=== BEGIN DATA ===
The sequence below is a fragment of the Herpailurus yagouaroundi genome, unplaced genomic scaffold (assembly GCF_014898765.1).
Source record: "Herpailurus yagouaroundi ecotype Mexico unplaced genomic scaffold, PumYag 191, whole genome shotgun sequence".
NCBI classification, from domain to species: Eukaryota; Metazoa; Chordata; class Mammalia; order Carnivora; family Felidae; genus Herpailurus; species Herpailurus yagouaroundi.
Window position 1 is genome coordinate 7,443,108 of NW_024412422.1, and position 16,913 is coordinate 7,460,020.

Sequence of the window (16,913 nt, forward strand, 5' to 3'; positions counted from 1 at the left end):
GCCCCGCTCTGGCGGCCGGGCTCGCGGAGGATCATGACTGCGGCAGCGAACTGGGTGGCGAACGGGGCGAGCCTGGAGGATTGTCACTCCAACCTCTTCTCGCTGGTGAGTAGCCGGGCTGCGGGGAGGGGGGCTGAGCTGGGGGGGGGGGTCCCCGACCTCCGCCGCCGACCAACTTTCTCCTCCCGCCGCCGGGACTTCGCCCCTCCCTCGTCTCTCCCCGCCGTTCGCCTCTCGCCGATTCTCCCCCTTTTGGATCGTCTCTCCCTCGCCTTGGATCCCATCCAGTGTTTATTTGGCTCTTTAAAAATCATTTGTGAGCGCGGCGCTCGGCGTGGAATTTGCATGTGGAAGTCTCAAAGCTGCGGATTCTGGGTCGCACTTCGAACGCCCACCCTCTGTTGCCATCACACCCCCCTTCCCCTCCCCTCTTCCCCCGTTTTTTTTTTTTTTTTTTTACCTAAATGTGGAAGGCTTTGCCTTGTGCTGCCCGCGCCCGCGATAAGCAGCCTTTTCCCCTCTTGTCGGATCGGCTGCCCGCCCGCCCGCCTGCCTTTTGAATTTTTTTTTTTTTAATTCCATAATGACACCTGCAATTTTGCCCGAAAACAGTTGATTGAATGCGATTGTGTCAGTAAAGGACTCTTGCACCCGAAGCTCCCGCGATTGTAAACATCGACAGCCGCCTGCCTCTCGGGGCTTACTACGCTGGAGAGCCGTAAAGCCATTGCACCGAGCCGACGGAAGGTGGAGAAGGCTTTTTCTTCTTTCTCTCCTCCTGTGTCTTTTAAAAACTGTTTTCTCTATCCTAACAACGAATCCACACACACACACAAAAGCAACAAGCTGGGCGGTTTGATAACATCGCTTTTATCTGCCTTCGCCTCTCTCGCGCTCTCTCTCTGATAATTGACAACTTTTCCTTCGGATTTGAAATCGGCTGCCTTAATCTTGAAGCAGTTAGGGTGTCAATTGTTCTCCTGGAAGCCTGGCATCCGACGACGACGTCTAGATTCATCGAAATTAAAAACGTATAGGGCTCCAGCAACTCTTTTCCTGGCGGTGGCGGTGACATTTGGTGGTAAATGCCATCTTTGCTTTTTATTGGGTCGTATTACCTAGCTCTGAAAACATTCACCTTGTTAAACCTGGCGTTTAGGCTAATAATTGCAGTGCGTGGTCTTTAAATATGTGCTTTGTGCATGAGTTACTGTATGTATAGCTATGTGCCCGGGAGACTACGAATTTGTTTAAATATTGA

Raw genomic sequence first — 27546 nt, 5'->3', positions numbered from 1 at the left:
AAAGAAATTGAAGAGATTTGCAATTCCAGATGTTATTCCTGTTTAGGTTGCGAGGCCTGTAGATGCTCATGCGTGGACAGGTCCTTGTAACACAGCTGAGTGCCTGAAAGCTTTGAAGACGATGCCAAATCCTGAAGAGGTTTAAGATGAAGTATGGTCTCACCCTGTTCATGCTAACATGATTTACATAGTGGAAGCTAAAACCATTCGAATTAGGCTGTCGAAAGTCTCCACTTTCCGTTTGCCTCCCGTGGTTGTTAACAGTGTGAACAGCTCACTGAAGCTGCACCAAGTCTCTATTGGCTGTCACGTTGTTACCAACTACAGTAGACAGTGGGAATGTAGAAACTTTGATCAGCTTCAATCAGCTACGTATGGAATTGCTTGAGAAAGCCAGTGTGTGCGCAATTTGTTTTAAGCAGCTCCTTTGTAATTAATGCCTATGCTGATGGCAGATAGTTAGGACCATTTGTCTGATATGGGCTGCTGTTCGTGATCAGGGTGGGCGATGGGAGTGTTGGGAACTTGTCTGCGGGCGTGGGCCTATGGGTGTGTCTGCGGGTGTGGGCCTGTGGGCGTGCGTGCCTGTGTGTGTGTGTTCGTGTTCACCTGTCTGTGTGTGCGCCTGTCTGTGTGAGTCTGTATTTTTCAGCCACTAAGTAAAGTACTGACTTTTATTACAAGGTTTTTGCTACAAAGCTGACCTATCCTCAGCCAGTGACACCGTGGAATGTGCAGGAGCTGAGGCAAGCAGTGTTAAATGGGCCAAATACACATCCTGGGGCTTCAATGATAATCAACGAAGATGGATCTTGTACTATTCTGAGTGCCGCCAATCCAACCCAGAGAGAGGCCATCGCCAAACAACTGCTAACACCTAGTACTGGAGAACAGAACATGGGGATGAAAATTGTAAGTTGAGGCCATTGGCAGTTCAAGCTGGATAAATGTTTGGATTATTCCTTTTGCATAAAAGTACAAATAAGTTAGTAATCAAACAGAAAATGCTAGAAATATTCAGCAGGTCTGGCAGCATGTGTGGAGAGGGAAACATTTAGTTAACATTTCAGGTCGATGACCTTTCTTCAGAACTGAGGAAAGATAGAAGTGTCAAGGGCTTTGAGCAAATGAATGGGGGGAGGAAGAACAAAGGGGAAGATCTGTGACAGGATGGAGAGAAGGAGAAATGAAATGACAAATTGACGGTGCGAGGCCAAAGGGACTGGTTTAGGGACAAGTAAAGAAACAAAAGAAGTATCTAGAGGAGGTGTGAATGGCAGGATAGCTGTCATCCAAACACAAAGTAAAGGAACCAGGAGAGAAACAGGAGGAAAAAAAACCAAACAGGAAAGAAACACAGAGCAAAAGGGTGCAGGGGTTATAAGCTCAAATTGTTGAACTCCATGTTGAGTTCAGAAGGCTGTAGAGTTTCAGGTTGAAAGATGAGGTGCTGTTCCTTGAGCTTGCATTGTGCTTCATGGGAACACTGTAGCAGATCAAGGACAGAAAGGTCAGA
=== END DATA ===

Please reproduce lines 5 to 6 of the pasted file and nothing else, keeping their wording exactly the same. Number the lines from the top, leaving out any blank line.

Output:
Sequence of the window (16,913 nt, forward strand, 5' to 3'; positions counted from 1 at the left end):
GCCCCGCTCTGGCGGCCGGGCTCGCGGAGGATCATGACTGCGGCAGCGAACTGGGTGGCGAACGGGGCGAGCCTGGAGGATTGTCACTCCAACCTCTTCTCGCTGGTGAGTAGCCGGGCTGCGGGGAGGGGGGCTGAGCTGGGGGGGGGGGTCCCCGACCTCCGCCGCCGACCAACTTTCTCCTCCCGCCGCCGGGACTTCGCCCCTCCCTCGTCTCTCCCCGCCGTTCGCCTCTCGCCGATTCTCCCCCTTTTGGATCGTCTCTCCCTCGCCTTGGATCCCATCCAGTGTTTATTTGGCTCTTTAAAAATCATTTGTGAGCGCGGCGCTCGGCGTGGAATTTGCATGTGGAAGTCTCAAAGCTGCGGATTCTGGGTCGCACTTCGAACGCCCACCCTCTGTTGCCATCACACCCCCCTTCCCCTCCCCTCTTCCCCCGTTTTTTTTTTTTTTTTTTTACCTAAATGTGGAAGGCTTTGCCTTGTGCTGCCCGCGCCCGCGATAAGCAGCCTTTTCCCCTCTTGTCGGATCGGCTGCCCGCCCGCCCGCCTGCCTTTTGAATTTTTTTTTTTTTAATTCCATAATGACACCTGCAATTTTGCCCGAAAACAGTTGATTGAATGCGATTGTGTCAGTAAAGGACTCTTGCACCCGAAGCTCCCGCGATTGTAAACATCGACAGCCGCCTGCCTCTCGGGGCTTACTACGCTGGAGAGCCGTAAAGCCATTGCACCGAGCCGACGGAAGGTGGAGAAGGCTTTTTCTTCTTTCTCTCCTCCTGTGTCTTTTAAAAACTGTTTTCTCTATCCTAACAACGAATCCACACACACACACAAAAGCAACAAGCTGGGCGGTTTGATAACATCGCTTTTATCTGCCTTCGCCTCTCTCGCGCTCTCTCTCTGATAATTGACAACTTTTCCTTCGGATTTGAAATCGGCTGCCTTAATCTTGAAGCAGTTAGGGTGTCAATTGTTCTCCTGGAAGCCTGGCATCCGACGACGACGTCTAGATTCATCGAAATTAAAAACGTATAGGGCTCCAGCAACTCTTTTCCTGGCGGTGGCGGTGACATTTGGTGGTAAATGCCATCTTTGCTTTTTATTGGGTCGTATTACCTAGCTCTGAAAACATTCACCTTGTTAAACCTGGCGTTTAGGCTAATAATTGCAGTGCGTGGTCTTTAAATATGTGCTTTGTGCATGAGTTACTGTATGTATAGCTATGTGCCCGGGAGACTACGAATTTGTTTAAATATTGA